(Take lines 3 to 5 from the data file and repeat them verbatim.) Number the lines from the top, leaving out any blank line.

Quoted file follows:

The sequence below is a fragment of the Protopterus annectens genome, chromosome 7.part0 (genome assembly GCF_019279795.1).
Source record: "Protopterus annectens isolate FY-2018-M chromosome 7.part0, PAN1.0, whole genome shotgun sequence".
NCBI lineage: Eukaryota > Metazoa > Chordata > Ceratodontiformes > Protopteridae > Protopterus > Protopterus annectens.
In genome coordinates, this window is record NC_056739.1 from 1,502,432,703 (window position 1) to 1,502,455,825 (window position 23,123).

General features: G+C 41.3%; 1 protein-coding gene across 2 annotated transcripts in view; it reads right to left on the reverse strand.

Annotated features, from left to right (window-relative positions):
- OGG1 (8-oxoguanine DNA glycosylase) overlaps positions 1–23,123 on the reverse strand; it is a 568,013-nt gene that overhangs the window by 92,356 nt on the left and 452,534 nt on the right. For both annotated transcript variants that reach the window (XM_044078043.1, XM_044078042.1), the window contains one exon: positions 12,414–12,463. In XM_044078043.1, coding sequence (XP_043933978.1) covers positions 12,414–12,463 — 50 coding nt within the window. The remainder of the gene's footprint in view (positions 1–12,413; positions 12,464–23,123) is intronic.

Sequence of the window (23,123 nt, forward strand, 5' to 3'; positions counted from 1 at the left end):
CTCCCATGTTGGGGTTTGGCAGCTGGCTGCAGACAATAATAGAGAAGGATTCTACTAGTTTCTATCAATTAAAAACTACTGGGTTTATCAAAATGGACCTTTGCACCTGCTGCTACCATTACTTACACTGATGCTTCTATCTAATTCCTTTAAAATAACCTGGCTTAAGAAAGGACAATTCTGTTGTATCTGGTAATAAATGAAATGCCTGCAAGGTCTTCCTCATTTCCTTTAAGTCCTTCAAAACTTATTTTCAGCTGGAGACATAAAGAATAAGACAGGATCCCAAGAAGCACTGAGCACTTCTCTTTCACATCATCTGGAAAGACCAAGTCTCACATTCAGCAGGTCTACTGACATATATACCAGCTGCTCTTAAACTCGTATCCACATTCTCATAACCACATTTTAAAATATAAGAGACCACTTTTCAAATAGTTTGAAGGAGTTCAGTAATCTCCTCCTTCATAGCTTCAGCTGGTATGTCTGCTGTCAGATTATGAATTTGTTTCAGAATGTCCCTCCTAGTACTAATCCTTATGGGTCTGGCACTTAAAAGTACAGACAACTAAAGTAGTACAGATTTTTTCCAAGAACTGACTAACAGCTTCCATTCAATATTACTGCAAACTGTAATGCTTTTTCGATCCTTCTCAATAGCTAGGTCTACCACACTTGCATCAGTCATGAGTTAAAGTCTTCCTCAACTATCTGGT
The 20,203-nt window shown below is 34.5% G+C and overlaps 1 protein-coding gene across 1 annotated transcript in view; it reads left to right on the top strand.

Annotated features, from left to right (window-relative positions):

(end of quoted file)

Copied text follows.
NCBI lineage: Eukaryota > Metazoa > Chordata > Ceratodontiformes > Protopteridae > Protopterus > Protopterus annectens.
In genome coordinates, this window is record NC_056739.1 from 1,502,432,703 (window position 1) to 1,502,455,825 (window position 23,123).

General features: G+C 41.3%; 1 protein-coding gene across 2 annotated transcripts in view; it reads right to left on the reverse strand.